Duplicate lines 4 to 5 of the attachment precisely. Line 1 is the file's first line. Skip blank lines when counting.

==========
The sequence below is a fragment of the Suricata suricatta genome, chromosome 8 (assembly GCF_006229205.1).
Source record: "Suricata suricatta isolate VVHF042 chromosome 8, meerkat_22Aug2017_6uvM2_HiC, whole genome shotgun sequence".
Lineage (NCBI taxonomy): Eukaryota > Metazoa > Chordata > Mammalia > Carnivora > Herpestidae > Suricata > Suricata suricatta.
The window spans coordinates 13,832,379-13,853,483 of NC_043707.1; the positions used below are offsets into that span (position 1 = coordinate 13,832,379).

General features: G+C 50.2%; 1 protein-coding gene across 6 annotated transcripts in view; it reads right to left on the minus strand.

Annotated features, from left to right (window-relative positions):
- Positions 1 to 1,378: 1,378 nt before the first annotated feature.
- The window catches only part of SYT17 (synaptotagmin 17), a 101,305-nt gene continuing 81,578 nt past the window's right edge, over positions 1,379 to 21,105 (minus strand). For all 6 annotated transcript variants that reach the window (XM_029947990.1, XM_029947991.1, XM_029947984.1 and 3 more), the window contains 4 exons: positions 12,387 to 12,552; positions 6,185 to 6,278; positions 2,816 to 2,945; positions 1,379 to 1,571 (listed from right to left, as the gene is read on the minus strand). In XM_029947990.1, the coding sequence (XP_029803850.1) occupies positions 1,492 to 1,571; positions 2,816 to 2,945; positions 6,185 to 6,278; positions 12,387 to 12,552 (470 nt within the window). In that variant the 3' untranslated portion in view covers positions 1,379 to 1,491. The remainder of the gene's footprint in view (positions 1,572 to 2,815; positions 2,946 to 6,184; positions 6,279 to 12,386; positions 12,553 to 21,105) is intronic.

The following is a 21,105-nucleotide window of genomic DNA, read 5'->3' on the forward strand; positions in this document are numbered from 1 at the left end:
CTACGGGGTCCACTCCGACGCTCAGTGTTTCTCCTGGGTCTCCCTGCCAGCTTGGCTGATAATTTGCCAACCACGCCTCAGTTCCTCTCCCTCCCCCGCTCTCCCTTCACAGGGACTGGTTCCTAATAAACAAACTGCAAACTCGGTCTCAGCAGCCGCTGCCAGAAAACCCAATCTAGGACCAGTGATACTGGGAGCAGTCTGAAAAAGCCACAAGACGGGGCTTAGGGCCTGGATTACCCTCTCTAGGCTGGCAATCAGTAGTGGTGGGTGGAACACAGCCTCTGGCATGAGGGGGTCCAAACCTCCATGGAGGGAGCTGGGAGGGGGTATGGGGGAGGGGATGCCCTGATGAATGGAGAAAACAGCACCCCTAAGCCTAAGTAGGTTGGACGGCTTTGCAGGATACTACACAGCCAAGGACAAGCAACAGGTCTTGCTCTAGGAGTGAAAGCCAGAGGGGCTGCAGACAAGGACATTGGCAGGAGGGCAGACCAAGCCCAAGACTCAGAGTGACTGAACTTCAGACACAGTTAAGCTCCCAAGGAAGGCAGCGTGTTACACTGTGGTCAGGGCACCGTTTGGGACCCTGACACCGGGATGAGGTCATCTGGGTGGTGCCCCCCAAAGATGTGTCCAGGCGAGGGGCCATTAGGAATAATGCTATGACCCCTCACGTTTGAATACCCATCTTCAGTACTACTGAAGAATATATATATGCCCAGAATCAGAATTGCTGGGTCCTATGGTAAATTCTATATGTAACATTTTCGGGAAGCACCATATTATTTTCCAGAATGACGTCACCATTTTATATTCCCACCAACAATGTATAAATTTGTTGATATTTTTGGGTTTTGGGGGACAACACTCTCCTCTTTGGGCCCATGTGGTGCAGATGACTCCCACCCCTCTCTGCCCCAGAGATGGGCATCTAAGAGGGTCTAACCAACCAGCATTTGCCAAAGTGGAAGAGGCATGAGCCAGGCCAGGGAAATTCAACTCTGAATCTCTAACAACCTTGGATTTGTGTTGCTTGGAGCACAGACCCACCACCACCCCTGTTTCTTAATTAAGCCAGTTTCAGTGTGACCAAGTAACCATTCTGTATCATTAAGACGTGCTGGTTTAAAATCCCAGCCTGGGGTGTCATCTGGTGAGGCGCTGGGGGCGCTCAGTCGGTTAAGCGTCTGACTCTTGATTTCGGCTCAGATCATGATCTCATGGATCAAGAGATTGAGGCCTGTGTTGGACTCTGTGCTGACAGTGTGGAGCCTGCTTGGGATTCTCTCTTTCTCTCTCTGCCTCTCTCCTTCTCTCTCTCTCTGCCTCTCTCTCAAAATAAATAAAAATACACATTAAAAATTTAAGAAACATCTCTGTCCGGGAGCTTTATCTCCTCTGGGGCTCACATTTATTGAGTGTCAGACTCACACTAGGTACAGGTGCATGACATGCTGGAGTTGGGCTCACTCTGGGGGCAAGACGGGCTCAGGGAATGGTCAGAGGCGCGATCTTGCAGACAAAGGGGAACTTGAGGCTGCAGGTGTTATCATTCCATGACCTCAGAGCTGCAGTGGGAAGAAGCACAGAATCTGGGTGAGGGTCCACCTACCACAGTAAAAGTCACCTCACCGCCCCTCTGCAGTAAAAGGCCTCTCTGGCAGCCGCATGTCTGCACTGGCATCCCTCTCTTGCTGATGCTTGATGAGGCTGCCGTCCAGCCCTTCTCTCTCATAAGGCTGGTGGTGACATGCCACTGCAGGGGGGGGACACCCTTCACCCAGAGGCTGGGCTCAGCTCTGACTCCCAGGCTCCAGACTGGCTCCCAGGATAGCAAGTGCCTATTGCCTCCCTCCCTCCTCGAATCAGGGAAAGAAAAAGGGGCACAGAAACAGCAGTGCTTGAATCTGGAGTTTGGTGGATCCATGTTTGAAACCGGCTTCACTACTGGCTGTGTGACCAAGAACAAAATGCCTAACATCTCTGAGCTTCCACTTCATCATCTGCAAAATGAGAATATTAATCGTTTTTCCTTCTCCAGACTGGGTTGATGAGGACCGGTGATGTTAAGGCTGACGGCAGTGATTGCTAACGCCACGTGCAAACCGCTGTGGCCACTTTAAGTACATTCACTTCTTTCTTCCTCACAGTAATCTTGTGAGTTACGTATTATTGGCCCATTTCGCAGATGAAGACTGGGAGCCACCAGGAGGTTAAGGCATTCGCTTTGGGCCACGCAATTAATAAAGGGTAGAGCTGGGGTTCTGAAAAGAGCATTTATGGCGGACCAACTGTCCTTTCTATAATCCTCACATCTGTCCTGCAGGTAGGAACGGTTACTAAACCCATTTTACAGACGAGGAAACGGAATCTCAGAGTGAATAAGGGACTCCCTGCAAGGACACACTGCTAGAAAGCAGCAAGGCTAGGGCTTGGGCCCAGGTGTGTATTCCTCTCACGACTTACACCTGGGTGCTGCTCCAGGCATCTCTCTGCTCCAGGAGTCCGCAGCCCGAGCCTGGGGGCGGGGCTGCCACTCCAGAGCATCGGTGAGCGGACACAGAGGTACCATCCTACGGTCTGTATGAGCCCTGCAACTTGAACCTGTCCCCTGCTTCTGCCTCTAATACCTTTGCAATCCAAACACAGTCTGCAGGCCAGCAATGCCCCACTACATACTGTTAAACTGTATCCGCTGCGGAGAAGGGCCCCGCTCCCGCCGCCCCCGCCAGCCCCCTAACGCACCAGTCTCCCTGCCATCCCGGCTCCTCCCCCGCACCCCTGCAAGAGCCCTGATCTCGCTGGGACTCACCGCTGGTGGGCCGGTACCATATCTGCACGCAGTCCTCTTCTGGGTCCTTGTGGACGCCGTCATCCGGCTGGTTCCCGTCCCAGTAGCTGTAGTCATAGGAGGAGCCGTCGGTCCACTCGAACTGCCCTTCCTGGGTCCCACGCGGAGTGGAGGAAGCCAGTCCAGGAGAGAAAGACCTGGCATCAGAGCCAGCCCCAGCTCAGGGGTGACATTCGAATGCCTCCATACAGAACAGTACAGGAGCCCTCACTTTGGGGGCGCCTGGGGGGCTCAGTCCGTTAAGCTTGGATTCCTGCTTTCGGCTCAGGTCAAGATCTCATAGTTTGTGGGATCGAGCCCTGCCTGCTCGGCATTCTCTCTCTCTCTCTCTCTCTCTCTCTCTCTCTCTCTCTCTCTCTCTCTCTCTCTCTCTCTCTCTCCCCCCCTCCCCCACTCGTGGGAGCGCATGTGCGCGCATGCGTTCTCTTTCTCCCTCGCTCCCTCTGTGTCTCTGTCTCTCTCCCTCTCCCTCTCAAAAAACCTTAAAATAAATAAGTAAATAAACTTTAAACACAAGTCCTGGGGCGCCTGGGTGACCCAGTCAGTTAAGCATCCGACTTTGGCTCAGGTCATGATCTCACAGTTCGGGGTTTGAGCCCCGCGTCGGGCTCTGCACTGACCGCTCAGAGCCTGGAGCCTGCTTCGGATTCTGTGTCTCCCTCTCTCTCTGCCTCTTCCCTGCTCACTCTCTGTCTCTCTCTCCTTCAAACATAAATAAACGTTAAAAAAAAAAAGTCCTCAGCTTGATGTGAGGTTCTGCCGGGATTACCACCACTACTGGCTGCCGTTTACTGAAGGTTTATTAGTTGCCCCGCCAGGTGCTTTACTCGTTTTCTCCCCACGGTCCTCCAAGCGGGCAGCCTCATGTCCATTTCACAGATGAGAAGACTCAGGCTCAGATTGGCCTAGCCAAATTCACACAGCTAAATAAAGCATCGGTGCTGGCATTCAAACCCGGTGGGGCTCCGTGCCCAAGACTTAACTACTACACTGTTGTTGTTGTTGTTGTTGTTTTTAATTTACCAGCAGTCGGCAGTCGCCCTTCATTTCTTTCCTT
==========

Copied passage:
The window spans coordinates 13,832,379-13,853,483 of NC_043707.1; the positions used below are offsets into that span (position 1 = coordinate 13,832,379).

General features: G+C 50.2%; 1 protein-coding gene across 6 annotated transcripts in view; it reads right to left on the minus strand.